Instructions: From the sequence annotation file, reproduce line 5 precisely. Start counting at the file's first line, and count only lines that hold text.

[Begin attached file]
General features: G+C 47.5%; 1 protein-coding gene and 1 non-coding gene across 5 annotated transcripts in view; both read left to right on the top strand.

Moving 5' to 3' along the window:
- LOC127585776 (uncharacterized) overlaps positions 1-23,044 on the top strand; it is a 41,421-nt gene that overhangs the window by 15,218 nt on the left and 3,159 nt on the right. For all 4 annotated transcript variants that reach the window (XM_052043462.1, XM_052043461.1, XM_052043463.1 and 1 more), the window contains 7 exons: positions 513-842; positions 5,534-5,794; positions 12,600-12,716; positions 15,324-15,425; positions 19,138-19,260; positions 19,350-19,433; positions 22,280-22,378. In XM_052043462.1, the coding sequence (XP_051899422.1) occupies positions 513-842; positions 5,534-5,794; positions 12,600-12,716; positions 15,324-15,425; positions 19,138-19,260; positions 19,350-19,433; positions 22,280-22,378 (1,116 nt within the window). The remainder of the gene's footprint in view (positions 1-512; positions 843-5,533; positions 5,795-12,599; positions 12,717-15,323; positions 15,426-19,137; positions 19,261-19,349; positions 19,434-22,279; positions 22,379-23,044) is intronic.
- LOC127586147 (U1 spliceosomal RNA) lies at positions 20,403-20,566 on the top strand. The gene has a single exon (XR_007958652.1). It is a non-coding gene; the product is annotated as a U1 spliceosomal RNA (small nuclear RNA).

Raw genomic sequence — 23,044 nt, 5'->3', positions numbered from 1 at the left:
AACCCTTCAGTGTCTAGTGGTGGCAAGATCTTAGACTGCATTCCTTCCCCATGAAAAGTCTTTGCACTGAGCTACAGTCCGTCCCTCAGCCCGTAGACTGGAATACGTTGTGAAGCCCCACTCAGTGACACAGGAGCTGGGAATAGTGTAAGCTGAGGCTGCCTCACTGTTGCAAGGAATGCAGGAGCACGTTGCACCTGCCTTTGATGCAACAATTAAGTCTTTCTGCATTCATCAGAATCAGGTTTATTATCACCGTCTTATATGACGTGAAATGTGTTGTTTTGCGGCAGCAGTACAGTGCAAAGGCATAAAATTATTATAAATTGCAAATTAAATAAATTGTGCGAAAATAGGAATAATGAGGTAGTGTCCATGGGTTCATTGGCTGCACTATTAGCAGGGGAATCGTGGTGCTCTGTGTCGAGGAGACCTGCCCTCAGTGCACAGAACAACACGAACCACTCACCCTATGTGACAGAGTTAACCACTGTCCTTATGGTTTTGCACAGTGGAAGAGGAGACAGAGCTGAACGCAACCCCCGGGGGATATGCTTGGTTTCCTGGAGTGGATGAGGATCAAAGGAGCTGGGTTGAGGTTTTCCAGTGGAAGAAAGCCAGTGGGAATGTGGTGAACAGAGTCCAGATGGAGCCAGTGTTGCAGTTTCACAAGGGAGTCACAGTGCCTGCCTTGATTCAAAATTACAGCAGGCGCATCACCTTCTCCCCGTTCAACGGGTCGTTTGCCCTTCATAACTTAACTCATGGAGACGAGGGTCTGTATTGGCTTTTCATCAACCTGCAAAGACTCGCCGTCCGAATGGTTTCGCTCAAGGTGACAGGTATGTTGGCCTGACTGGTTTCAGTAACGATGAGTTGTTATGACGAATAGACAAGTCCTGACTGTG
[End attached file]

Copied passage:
Raw genomic sequence — 23,044 nt, 5'->3', positions numbered from 1 at the left: